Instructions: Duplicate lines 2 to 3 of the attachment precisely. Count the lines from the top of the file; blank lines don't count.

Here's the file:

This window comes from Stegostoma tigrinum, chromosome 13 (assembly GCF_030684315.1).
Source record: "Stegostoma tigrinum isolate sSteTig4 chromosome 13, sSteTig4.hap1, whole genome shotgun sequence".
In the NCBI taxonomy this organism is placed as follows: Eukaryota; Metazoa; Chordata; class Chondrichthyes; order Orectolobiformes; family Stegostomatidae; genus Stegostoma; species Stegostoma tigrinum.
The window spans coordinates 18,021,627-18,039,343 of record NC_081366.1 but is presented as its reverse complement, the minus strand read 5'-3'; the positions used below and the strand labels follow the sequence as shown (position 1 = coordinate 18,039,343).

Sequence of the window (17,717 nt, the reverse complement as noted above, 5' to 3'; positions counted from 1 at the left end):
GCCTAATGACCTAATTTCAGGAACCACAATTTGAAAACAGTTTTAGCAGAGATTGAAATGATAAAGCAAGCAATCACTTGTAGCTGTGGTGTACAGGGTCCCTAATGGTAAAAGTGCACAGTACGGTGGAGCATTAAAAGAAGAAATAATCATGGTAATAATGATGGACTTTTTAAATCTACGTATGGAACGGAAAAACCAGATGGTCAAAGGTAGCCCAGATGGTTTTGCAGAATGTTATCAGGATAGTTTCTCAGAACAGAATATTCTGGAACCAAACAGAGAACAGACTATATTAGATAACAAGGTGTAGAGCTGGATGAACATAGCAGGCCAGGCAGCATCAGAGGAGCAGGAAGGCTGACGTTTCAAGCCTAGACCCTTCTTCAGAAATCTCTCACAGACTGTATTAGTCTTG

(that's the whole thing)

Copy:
Source record: "Stegostoma tigrinum isolate sSteTig4 chromosome 13, sSteTig4.hap1, whole genome shotgun sequence".
In the NCBI taxonomy this organism is placed as follows: Eukaryota; Metazoa; Chordata; class Chondrichthyes; order Orectolobiformes; family Stegostomatidae; genus Stegostoma; species Stegostoma tigrinum.